Undoubtedly, throughout the centuries people with this genetic disorder have inspired the werewolf legend. In times past, they would have been shunned by society, even cast out by their own families. We can imagine that they would have sought refuge in the forests, surviving as best they could, like primitives… or animals… perhaps even killing to stay alive.

These tragic circumstances are a far cry from the werewolf tradition, however, in which a human literally transforms into a wolf.

So again we ask, is there any truth to the werewolf legend? There have been reports.

The Ohio Man Dog

On August 27, 2005, a truck driver named Scott called into the Coast to Coast radio show and told host Ian Punnett of his strange sighting. While driving, his truck’s headlights illuminated a strange scene: some kind of beast was crouched on the side of the road eating a deer. He described it as looking like a cross between “an ape with a dog’s head” and the werewolf from the horror film Van Helsing.

The Beast of Wisconsin and Michigan

In her book The Beast of Bray Road, Tailing Wisconsin’s Werewolf, Linda Godfrey chronicles the many encounters with The Dog Man, a werewolf-like creature that has been seen in the backwoods of northern Michigan and Wisconsin at least since 1936.

  • In 1938, a man named Robert Fortney of Cadillac, Michigan encountered a werewolf-like creature near Paris in Mecosta County, according to an April 25, 1987 article in the Record-Eagle by reporter Sheila Wissner: “Fear gripped Robert Fortney as he shot and killed one of five dogs that lunged at him as he stood on the banks of the Muskegon River in 1938. But fear escalated to cold terror as the only dog that didn’t run off reared up on its hind legs and stared at Fortney with slanted, evil eyes and the hint of a grin.”
  • Another story comes second-hand from an old lumberman. Two of his friends had been fishing on Claybank Lake late one day. They spotted something swimming in the water, which they at first thought was a coon hound that one of them owned. As the creature neared, however, they saw that it had a dog’s head but the body of a man! According to the tale, the fishermen had to actually beat the creature away with their oars to prevent it from climbing into their boat.

The Beast of Gévaudan

A ferocious, man-killing animal terrorized south-central France in the mid-1760s. It was described as looking like a wolf, but of enormous proportions (the size of a donkey or cow), leading villagers to speculate that it was more than a mere wolf, rather a werewolf – a loup-garou. The huge creature was responsible for many gruesome deaths, children and adults alike. Those who fought it with guns and knives said it seemed impervious to weapons.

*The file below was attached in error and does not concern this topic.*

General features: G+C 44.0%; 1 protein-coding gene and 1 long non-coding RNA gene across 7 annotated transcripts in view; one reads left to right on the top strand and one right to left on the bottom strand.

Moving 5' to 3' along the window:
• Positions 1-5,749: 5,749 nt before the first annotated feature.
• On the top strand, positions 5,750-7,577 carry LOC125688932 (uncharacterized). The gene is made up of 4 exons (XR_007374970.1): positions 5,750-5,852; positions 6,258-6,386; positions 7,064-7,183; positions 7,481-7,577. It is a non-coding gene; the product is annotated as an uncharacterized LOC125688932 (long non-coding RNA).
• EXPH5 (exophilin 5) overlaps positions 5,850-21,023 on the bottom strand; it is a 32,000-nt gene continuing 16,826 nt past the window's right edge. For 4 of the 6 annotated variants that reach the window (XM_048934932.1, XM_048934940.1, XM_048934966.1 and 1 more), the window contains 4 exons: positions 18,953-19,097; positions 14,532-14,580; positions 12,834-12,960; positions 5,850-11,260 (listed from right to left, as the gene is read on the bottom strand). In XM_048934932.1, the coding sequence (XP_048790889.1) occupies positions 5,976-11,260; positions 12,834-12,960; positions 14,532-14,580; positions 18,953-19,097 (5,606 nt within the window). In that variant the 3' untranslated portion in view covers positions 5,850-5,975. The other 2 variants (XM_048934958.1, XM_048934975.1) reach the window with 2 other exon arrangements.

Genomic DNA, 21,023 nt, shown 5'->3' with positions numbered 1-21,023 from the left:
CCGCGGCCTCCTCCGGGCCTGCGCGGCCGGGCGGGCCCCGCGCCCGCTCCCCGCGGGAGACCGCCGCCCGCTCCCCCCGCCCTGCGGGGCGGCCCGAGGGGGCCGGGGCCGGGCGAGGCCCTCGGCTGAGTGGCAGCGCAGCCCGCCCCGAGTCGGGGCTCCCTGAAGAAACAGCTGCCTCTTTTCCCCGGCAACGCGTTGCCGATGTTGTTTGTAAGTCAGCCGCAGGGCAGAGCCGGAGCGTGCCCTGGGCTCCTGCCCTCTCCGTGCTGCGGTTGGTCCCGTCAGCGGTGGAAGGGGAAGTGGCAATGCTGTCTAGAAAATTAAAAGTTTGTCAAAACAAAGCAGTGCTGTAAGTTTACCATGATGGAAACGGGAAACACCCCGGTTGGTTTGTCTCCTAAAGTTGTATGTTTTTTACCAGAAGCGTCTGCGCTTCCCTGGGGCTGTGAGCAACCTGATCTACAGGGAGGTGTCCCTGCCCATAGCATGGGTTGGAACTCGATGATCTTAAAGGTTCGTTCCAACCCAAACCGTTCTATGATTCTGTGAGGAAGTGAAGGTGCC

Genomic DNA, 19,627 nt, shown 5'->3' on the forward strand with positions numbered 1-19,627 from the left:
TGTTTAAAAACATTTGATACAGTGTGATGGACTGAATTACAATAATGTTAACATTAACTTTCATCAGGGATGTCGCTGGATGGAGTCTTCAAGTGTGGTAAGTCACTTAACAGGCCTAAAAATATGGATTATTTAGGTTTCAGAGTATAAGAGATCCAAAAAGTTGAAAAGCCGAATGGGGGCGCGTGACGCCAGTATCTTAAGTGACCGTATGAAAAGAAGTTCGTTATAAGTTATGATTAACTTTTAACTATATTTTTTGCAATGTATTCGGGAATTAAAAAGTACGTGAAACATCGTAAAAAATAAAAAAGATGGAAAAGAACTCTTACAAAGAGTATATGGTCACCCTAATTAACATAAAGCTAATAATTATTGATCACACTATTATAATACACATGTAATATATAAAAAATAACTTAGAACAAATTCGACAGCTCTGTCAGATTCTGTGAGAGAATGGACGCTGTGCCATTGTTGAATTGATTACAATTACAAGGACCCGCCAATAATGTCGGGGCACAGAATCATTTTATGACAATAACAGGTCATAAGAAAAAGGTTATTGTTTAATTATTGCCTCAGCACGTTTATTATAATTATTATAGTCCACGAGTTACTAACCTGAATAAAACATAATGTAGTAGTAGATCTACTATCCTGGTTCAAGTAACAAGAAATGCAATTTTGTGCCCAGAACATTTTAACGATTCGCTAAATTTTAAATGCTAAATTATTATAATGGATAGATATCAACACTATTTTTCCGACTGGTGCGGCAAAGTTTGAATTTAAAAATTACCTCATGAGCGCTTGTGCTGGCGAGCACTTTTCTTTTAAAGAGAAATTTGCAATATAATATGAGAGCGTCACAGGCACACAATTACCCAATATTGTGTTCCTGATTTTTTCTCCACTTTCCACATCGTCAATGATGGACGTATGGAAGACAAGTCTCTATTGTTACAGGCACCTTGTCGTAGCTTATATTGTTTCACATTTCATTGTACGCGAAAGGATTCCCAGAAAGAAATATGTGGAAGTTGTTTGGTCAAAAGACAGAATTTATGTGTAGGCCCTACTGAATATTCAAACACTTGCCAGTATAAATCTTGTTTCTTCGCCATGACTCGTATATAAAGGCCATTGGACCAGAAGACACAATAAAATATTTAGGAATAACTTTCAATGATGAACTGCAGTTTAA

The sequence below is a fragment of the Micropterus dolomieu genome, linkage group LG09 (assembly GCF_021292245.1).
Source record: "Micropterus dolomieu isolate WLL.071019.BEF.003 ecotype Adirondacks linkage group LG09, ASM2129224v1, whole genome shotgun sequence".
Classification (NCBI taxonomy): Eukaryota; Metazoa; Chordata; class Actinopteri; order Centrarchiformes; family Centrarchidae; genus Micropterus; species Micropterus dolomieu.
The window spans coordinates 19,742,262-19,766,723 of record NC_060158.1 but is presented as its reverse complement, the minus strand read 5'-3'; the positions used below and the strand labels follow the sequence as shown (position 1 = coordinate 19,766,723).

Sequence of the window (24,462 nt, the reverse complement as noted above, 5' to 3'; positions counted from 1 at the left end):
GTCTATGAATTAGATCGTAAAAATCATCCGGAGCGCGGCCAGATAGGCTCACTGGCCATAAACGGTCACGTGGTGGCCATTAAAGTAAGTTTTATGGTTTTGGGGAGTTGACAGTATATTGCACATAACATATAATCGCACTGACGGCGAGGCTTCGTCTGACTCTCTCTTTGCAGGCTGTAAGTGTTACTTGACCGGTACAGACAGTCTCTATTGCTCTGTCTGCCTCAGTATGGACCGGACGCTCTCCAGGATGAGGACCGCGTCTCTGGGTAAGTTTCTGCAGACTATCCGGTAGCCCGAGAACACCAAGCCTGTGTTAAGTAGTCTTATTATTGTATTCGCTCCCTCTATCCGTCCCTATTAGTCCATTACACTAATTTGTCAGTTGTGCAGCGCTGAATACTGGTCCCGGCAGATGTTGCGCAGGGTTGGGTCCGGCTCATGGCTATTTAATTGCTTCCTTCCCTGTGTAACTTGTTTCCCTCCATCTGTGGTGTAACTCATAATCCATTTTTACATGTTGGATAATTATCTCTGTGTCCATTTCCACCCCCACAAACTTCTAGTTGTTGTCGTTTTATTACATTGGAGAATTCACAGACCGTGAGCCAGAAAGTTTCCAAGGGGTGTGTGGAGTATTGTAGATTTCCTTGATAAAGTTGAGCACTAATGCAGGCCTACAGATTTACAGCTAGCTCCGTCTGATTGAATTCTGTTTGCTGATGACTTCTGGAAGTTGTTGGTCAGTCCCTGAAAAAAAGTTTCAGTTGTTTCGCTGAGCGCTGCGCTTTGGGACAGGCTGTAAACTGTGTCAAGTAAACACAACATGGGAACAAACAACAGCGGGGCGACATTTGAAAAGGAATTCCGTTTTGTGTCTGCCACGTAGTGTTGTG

The beast’s attacks became so terrible and frequent that King Louis XV sent a troop of light cavalry to the area to slay it, but it always escaped, despite being wounded. A large reward was offered for the creature’s death, and finally in June 1767, a group of hunters set off after it. One of them, Jean Chastel, managed to shoot it directly in the heart… using silver bullets. The Beast of Gévaudan was dead. (Source: Unexplained! by Jerome Clark)

Hellhound or Werewolf

In August, 2003 I received this story from a reader:

“This really happened to my friend. She said that about four years ago her cat wanted to go out because her litter box was broken, so they took the cats out to use the ‘bathroom.’ Her yard is very long and at the end are woods, so she took her cat to the woods to use the bathroom, when she heard a growl. She looked up to see two red eyes staring at her in the woods, and her cat hissed and jumped out of her arms and ran into the woods. Then she heard it scream. When she heard that, she was frozen with fear and then the thing started to run after her. She forced herself to run, so she started to run with all her might. She looked back to see what it was. She explained that it had a hound’s face with a big body; its front legs were longer than the back ones, and it ran like a gorilla. She finally got to her porch and ran inside, then she slammed the door shut and looked out. It was gone. Some say it was a hellhound or a werewolf.”

Other miscellaneous facts:

  • England’s King John (reign, 1199-1216), a most unpopular monarch, was thought by the citizenry to be a werewolf. This was no doubt a demonization of a ruler they detested. Some time after his death, monks claimed to hear noises from his tomb, furthering the werewolf legend. They dug up his body and relocated it to unconsecrated ground.
  • According to a medieval cleric, you can become a werewolf by stripping naked under a full moon and rolling around in sand.
  • In 1682 in Fahrenholz, Germany, several people were accused of being able to transform themselves into wolves and were put on trial.
  • Some researchers contend that modern sightings of werewolves might actually be of another cryptozoological creature: Bigfoot.

Wagner the Wehr-Wolf

Do I have a werewolf ancestor? In 1846, a short book (of fiction, supposedly), known as a penny dreadful, entitled Wagner the Werewolf or Wagner the Were-Man was written by George W. Reynolds, a contemporary of Charles Dickens and William Makepeace Thackeray, and at the time more widely read that either of them. According to the “story,” Wagner was a German peasant who entered a pact with the devil, thereby gaining eternal life. The only catch was that he would become a werewolf every seven years. This also resulted in a series of supernatural adventures, with the beautiful murderess Nisida at his side. Ultimately, he gained salvation from some passing Rosicrucians.

Werewolves: A Field Guide to Shapeshifters, Lycanthropes, and Man-Beasts is a great book to find out much more about these legendary beasts of the night. With so many accounts through-out history of Werewolves, could there indeed be truth to these creatures?